After Lea and Smith had gone Macdonald decided that it would not be possible to get his men out of the church. The only alternative being to stay and fight, he ordered everyone back to his post. An infantry attack was beaten off, and a Mark IV tank that came close in to fire was dealt with by an astonishing exploit. Private Swann10 had been badly concussed earlier in the day and at the time in question was lying in the basement, apparently helpless, but on the tank's approach he at once became alert in every faculty. Manning a Piat gun page 276 he fired four shots at the tank at a few yards' range, damaging it to an extent that sent it backing away out of sight. Again and again the church was hit by shells. Infantry made two more attempts to get in but on each occasion were driven off. Eventually the front of the building collapsed, forming a barricade across the doorway so effectually that when the Germans finally drew off at 11 p.m. it was no longer possible for Macdonald's men to get out.
Back at Castellare the responsibility for co-ordinating all supporting arms fell upon Major Aked. For two days and nights he had been without sleep or rest, as the officer detailed to relieve him had been unable to do so. Assuming from reports coming in that San Michele must be in German hands, he proposed to organise a counter-attack with the battalion's carrier platoon and Lea's men who had recently got back to Castellare. A liaison officer, however, arrived from 6 Brigade and told Aked that the counter-attack would be carried out by a company of 25 Battalion. Accordingly, at 1 a.m. on 30 July this company went forward after a preliminary bombardment and occupied San Michele without meeting any resistance.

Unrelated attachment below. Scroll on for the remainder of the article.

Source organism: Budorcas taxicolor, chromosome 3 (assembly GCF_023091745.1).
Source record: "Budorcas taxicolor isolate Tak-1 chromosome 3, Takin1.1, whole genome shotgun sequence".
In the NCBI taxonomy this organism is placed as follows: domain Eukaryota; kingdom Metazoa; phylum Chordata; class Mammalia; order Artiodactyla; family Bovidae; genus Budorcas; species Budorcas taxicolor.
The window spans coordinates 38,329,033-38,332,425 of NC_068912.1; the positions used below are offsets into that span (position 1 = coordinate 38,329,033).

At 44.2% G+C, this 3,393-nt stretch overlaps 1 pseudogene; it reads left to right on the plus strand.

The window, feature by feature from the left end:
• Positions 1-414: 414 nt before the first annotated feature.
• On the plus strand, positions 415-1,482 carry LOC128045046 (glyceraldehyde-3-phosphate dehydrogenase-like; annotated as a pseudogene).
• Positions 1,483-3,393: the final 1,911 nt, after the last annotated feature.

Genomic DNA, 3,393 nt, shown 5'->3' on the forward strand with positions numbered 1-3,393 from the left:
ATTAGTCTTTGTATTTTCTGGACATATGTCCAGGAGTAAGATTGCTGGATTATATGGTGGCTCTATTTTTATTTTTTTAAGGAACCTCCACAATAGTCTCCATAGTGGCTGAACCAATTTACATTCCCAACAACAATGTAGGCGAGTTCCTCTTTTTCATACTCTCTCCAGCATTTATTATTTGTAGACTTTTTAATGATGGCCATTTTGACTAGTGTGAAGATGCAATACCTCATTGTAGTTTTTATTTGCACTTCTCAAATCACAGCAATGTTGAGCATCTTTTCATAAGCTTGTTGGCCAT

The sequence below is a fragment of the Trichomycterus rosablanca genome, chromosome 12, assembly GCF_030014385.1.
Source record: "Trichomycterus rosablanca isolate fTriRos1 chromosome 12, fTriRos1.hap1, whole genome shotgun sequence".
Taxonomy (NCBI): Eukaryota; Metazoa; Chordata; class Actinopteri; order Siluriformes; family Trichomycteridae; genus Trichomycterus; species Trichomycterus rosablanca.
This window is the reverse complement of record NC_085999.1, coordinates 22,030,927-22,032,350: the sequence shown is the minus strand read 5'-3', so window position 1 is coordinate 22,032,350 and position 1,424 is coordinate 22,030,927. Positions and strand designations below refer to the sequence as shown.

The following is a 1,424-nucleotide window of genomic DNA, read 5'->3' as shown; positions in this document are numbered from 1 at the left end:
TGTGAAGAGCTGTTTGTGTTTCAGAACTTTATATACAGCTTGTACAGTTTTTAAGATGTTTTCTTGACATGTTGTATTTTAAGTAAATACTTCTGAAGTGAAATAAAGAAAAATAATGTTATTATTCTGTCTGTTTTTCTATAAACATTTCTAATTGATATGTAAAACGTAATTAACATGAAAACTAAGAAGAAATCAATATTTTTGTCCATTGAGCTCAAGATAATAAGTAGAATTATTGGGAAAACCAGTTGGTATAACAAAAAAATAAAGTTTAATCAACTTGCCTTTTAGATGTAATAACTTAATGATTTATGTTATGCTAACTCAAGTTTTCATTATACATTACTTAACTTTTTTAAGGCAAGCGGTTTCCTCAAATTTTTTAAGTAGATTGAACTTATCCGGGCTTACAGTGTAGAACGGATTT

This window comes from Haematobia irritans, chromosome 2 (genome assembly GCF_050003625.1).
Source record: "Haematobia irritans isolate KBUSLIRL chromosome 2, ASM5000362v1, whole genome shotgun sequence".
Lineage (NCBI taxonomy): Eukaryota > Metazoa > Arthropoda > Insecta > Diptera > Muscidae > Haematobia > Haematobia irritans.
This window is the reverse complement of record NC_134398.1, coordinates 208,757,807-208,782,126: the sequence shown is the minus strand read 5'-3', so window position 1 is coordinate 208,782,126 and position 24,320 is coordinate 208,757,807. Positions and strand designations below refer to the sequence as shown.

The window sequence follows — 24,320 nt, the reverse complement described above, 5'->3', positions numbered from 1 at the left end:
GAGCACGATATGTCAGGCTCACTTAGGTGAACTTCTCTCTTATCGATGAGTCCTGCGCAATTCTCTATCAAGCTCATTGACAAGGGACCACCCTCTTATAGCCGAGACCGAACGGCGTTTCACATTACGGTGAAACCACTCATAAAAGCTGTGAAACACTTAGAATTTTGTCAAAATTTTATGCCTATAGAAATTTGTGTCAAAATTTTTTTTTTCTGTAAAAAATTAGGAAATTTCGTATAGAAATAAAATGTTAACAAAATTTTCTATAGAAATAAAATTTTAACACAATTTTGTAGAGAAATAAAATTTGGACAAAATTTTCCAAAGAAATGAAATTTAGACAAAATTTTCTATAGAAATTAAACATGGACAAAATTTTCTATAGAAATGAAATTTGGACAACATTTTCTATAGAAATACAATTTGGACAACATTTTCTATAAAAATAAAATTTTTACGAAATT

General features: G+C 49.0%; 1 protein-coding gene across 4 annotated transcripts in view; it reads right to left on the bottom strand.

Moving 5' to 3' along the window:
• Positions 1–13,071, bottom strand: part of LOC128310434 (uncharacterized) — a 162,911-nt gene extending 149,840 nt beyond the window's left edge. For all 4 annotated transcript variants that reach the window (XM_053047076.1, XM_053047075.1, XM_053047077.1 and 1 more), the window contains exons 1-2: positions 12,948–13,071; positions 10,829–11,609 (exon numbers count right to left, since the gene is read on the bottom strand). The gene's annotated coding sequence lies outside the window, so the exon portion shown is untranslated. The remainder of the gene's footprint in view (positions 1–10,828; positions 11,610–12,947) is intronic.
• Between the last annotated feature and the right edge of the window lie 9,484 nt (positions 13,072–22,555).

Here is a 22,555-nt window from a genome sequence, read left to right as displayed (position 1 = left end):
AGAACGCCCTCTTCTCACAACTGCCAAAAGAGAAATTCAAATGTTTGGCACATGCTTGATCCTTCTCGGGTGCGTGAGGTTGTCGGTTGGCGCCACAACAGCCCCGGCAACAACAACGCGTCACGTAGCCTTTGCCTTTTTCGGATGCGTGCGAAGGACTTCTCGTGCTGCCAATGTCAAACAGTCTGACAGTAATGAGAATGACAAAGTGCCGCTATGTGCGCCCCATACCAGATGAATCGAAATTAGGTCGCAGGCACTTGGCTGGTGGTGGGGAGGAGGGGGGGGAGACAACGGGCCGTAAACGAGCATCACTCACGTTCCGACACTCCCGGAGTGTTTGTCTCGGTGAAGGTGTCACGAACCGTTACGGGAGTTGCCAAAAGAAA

Our bombardment fell heavily on the house occupied by 17 Platoon, whose men left the second story and sheltered as best they might in the ground floor. The house soon began to collapse, and several men were buried by falling rubble. Already wounded earlier in the day, Corporal Court11 performed gallant work in digging them out, and only desisted when knocked unconscious by a shell burst. He was awarded the MM. When at length B Company of 25 Battalion arrived on the scene, two men had been buried and killed by falling masonry.
When released from the church crypt Macdonald returned with his men to Castellare, and two hours later Turnbull led B Company forward into San Michele to share in its defence. Having held its advanced position since 28 July, A Company had suffered a number of casualties, and Private De Lury,12 an attached medical orderly, had risen magnificently to the page 277 occasion, tending wounded men under fire and carrying them to safety in a manner that earned him the MM. After being relieved by a company of 26 Battalion on 31 July, Howden took over from C Company at Castellare, thus allowing it to move up into San Michele and relieve the 25 Battalion company that had counter-attacked the village.